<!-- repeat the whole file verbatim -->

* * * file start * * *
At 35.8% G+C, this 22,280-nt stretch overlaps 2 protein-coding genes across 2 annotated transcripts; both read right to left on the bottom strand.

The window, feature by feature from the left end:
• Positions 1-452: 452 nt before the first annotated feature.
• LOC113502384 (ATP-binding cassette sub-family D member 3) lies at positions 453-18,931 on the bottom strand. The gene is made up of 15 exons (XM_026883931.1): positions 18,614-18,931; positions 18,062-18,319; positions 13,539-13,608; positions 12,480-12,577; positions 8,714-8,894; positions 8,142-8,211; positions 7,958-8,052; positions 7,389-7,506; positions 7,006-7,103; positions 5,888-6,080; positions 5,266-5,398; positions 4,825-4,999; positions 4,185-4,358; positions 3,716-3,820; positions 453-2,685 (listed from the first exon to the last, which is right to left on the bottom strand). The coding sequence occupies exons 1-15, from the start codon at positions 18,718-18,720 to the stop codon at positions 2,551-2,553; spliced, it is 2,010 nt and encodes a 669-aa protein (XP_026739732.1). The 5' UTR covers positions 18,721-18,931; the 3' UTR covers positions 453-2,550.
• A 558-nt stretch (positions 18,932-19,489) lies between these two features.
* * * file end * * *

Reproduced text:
At 35.8% G+C, this 22,280-nt stretch overlaps 2 protein-coding genes across 2 annotated transcripts; both read right to left on the bottom strand.

The window, feature by feature from the left end:
• Positions 1-452: 452 nt before the first annotated feature.
• LOC113502384 (ATP-binding cassette sub-family D member 3) lies at positions 453-18,931 on the bottom strand. The gene is made up of 15 exons (XM_026883931.1): positions 18,614-18,931; positions 18,062-18,319; positions 13,539-13,608; positions 12,480-12,577; positions 8,714-8,894; positions 8,142-8,211; positions 7,958-8,052; positions 7,389-7,506; positions 7,006-7,103; positions 5,888-6,080; positions 5,266-5,398; positions 4,825-4,999; positions 4,185-4,358; positions 3,716-3,820; positions 453-2,685 (listed from the first exon to the last, which is right to left on the bottom strand). The coding sequence occupies exons 1-15, from the start codon at positions 18,718-18,720 to the stop codon at positions 2,551-2,553; spliced, it is 2,010 nt and encodes a 669-aa protein (XP_026739732.1). The 5' UTR covers positions 18,721-18,931; the 3' UTR covers positions 453-2,550.
• A 558-nt stretch (positions 18,932-19,489) lies between these two features.